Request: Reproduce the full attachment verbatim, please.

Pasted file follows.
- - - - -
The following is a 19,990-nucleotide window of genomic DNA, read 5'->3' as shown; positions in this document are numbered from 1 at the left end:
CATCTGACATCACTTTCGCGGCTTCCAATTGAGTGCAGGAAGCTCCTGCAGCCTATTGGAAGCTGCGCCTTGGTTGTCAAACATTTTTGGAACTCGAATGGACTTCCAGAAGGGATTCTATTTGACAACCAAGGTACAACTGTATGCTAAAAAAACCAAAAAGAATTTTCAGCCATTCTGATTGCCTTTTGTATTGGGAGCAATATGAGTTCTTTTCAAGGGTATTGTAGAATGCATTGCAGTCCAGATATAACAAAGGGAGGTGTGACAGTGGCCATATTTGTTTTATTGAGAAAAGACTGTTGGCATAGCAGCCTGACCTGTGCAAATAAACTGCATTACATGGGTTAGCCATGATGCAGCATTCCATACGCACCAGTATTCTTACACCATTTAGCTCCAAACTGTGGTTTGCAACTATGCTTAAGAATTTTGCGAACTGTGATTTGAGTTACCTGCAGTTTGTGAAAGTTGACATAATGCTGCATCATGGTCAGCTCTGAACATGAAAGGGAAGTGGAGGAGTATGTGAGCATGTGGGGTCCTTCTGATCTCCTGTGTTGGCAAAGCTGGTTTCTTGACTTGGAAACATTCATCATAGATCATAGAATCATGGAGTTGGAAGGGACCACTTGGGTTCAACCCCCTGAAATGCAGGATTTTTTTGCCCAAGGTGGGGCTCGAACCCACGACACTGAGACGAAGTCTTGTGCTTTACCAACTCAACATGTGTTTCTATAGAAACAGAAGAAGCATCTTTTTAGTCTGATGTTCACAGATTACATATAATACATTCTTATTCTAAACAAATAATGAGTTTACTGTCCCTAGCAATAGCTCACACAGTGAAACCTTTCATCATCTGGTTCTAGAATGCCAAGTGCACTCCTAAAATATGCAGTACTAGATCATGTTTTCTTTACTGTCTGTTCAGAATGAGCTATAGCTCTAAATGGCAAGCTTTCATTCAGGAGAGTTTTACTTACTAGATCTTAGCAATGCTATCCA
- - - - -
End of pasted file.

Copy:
The following is a 19,990-nucleotide window of genomic DNA, read 5'->3' as shown; positions in this document are numbered from 1 at the left end:
CATCTGACATCACTTTCGCGGCTTCCAATTGAGTGCAGGAAGCTCCTGCAGCCTATTGGAAGCTGCGCCTTGGTTGTCAAACATTTTTGGAACTCGAATGGACTTCCAGAAGGGATTCTATTTGACAACCAAGGTACAACTGTATGCTAAAAAAACCAAAAAGAATTTTCAGCCATTCTGATTGCCTTTTGTATTGGGAGCAATATGAGTTCTTTTCAAGGGTATTGTAGAATGCATTGCAGTCCAGATATAACAAAGGGAGGTGTGACAGTGGCCATATTTGTTTTATTGAGAAAAGACTGTTGGCATAGCAGCCTGACCTGTGCAAATAAACTGCATTACATGGGTTAGCCATGATGCAGCATTCCATACGCACCAGTATTCTTACACCATTTAGCTCCAAACTGTGGTTTGCAACTATGCTTAAGAATTTTGCGAACTGTGATTTGAGTTACCTGCAGTTTGTGAAAGTTGACATAATGCTGCATCATGGTCAGCTCTGAACATGAAAGGGAAGTGGAGGAGTATGTGAGCATGTGGGGTCCTTCTGATCTCCTGTGTTGGCAAAGCTGGTTTCTTGACTTGGAAACATTCATCATAGATCATAGAATCATGGAGTTGGAAGGGACCACTTGGGTTCAACCCCCTGAAATGCAGGATTTTTTTGCCCAAGGTGGGGCTCGAACCCACGACACTGAGACGAAGTCTTGTGCTTTACCAACTCAACATGTGTTTCTATAGAAACAGAAGAAGCATCTTTTTAGTCTGATGTTCACAGATTACATATAATACATTCTTATTCTAAACAAATAATGAGTTTACTGTCCCTAGCAATAGCTCACACAGTGAAACCTTTCATCATCTGGTTCTAGAATGCCAAGTGCACTCCTAAAATATGCAGTACTAGATCATGTTTTCTTTACTGTCTGTTCAGAATGAGCTATAGCTCTAAATGGCAAGCTTTCATTCAGGAGAGTTTTACTTACTAGATCTTAGCAATGCTATCCA